|Birthplace:||Harwich, Barnstable, MA, USA|
|Death:||Died in Carmel, Putnam, NY, USA|
|Managed by:||Richard Arthur Neary|
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About Jabez Berry
DAR# A009588-Added by Elwin. C. Nickerson about This Ancestor: Service: NEW YORK Rank: PRIVATE Birth: 2-1-1720 HARWICH BARNSTABLE CO MASSACHUSETTS Death: (POST) 1790 CARMEL DUTCHESS CO NEW YORK Service Source: ROBERTS, NY IN THE REV, PP 149-150 Service Description: 1) COL HENRY LUDENTON, MILITIA. /ECN/ Also Note "BERRY" Family story and Account Below of Uncle Jabez Berry:
Jabez Berry: This gentleman's ancestors were from Ireland and emigrated early to Cape Cod in Massachusetts where the subject of this memoir was born. We have been able to gather but little of this person's early life, previous to his arrival in this country. His ancestors, himself and his descendants were and still are distinguished for their gigantic proportions, muscular frames and great strength.
Jabez Berry came from Cape Cod after he was married and some years before the Revolution and settled on the farm now occupied by Elijah Crane, about one mile north of Lake Mahopac. He was 5 feet 11 inches high in his stocking feet; a large, powerful, robust man with a frame knit together more like iron than bone and capable of the greatest endurance. For his size he was unmatched in strength by any man at that time in the country.
Boxing was one of the amusements of the young men of that day, very fashionable, and as a science is still cultivated. He soon gained great proficiency in it, and before leaving Cape Cod stood number one "solitary and alone" and without a rival.
Some years after settling in this town, a celebrated boxer came to Cape Cod and inquired for one Jabez Berry. On ascertaining that he had removed to this town, he informed one of Berry's intimate friends there that he came to have a match with him and offered to bet that he could flog him. Berry's friend , well-knowing his ability, accepted the wager; and with another person having been chosen as the second of the boasting bully, the three immediately set out for Berry's residence. On reaching it, they found him and his wife at breakfast. The boxer without much ceremony, entered the house and thus accosted Berry. "Are you the man they call Jabez Berry?" "Yes-sir-ree, and always have been" was the reply. "Well, sir," continued the bully "I have come all the way from Cape Cod to flog you." "Ah indeed! If you've come all that distance to pluck a single berry from the bush, you are entitled to a few striking tokens of my regard as a reward for the pains you may suffer before you get back" was the reply. Out they went into the dooryard, where he flogged his Cape Cod antagonist to his heart's content; received half the bet which he applied to curing his antagonist who was unable to resume his journey back for the space of a week.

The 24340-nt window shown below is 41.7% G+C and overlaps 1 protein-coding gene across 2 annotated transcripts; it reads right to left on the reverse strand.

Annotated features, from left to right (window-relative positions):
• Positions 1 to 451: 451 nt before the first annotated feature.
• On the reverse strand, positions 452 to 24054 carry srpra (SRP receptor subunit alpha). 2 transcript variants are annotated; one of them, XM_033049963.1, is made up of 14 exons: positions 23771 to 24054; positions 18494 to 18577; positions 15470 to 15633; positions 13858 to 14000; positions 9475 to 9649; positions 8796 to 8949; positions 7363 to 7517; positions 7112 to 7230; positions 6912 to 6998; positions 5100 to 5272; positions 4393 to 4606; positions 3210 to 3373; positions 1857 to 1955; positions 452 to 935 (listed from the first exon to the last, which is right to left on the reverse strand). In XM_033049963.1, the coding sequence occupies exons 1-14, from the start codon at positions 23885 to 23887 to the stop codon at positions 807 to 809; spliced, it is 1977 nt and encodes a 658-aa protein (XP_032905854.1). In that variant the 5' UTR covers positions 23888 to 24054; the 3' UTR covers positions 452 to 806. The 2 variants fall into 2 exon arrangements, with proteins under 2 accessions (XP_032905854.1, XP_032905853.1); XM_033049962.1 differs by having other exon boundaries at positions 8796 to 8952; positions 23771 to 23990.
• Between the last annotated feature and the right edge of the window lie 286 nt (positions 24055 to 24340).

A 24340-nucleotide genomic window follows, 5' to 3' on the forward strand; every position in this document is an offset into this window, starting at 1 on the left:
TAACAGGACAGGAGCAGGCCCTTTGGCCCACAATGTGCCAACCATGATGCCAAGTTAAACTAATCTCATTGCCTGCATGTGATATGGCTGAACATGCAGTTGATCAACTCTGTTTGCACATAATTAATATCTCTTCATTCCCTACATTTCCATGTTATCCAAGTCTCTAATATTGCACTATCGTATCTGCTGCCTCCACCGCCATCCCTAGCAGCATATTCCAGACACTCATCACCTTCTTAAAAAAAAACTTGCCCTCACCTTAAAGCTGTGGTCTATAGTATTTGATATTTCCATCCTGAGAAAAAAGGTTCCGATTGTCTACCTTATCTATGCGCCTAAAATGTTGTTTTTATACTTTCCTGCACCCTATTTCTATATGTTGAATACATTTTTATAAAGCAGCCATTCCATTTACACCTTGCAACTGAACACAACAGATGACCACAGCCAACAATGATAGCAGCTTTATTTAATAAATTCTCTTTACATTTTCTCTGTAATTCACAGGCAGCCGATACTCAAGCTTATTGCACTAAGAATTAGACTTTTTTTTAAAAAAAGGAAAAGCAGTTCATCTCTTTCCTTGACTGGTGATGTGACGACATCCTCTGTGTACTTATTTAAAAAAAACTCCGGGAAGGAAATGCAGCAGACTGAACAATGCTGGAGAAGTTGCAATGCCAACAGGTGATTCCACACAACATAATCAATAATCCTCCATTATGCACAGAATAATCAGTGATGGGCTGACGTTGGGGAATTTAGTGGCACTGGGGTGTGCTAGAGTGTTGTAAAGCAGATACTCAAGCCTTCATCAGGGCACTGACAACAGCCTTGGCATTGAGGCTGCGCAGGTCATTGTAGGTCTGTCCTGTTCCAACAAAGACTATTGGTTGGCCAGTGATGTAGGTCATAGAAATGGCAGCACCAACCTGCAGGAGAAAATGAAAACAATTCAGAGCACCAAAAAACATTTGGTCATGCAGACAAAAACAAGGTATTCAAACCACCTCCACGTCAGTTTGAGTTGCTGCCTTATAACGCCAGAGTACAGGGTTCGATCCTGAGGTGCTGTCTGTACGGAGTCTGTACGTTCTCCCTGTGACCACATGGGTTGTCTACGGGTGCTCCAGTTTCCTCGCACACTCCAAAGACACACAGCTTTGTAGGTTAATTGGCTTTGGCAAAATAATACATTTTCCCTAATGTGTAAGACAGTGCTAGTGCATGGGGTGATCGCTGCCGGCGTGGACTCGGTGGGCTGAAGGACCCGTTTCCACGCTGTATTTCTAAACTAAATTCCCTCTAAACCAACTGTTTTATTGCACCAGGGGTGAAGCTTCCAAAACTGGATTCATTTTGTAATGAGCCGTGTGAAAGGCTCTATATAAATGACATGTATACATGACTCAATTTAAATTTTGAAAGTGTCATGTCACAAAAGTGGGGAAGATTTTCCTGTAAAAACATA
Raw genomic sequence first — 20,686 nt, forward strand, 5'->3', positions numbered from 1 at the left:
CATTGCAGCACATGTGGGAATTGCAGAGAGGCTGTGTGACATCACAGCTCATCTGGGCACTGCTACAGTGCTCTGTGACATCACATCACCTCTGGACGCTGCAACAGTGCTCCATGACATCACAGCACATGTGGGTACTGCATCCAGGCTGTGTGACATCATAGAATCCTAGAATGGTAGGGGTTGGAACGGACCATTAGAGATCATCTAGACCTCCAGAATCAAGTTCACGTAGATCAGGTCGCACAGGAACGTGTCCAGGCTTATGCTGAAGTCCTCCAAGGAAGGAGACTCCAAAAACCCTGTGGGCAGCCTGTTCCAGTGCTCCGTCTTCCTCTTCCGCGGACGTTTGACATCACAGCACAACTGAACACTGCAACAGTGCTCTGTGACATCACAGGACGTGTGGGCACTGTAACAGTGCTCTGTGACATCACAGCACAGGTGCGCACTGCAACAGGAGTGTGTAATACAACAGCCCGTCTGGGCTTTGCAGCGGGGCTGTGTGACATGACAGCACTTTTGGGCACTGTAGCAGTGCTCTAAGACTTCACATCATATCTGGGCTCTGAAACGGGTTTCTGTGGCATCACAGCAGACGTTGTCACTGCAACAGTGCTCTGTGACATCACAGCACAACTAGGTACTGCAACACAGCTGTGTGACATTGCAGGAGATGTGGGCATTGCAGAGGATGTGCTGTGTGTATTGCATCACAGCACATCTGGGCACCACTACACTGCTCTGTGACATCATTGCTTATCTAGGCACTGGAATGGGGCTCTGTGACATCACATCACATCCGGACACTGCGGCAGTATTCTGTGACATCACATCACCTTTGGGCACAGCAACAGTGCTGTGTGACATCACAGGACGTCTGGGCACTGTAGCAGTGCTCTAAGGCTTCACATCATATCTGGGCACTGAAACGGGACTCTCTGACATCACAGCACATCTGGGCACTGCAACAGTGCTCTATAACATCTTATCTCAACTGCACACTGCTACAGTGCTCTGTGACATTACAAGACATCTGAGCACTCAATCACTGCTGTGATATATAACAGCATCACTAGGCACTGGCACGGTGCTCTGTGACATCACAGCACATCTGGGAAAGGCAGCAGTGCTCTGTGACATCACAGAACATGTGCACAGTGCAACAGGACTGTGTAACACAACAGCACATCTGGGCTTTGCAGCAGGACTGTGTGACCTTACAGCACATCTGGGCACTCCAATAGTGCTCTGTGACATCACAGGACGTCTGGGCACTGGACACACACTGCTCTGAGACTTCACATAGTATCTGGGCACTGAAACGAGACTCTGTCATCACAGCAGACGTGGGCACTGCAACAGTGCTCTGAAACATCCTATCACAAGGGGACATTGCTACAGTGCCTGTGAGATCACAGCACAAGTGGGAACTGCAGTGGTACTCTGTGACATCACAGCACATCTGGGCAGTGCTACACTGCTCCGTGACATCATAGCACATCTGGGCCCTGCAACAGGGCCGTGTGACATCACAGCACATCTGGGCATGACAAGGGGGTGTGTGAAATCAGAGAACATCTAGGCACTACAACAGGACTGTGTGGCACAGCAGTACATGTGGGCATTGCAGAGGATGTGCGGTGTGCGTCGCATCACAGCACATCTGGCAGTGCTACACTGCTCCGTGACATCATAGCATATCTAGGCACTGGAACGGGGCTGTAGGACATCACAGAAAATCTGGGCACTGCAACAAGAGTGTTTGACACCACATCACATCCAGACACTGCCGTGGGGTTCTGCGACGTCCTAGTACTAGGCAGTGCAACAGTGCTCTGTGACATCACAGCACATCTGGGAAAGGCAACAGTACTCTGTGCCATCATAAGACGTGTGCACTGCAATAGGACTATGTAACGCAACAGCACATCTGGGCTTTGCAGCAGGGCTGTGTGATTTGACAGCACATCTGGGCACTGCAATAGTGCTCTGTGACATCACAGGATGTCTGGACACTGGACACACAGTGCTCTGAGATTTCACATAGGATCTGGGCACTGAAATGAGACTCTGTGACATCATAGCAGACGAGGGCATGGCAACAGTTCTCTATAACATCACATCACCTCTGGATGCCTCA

There was one remarkable trait about him that distinguished him from others who possessed great powers and skills in pugilism; he never made use of it to domineer over the weak and those unable to cope with him nor insult any man from a consciousness that his skill and strength was his protector from punishment. He never was the assailing party nor entered a boxing combat in an angry state of feeling. He enjoyed it with about the same good feeling that he would relate to an amusing anecdote or crack a harmless joke.
He belonged to the church; and if sickness or bad weather did not prevent him, never failed in his attendance for any other cause.
He was commissioned a lieutenant in the militia and rendered great service in guarding this part of the country from the midnight depredations of the cowboys, skinners and Tories.
Jabez Berry possessed a well-balanced mind which kept him from being disconcerted in any emergency. Possessing an amiable and cheerful disposition, he secured the esteem and approbation of all who knew him while his integrity and uprightness of purpose secured him from the tongue of the slanderer. He advocated the cause of his country with a stout heart and a strong arm, and enjoyed the proud satisfaction of seeing all of his sons follow his paternal and patriotic example. He lived many years to enjoy the fruits of the tree of liberty which he had contributed so vigorously to guard. /ECN/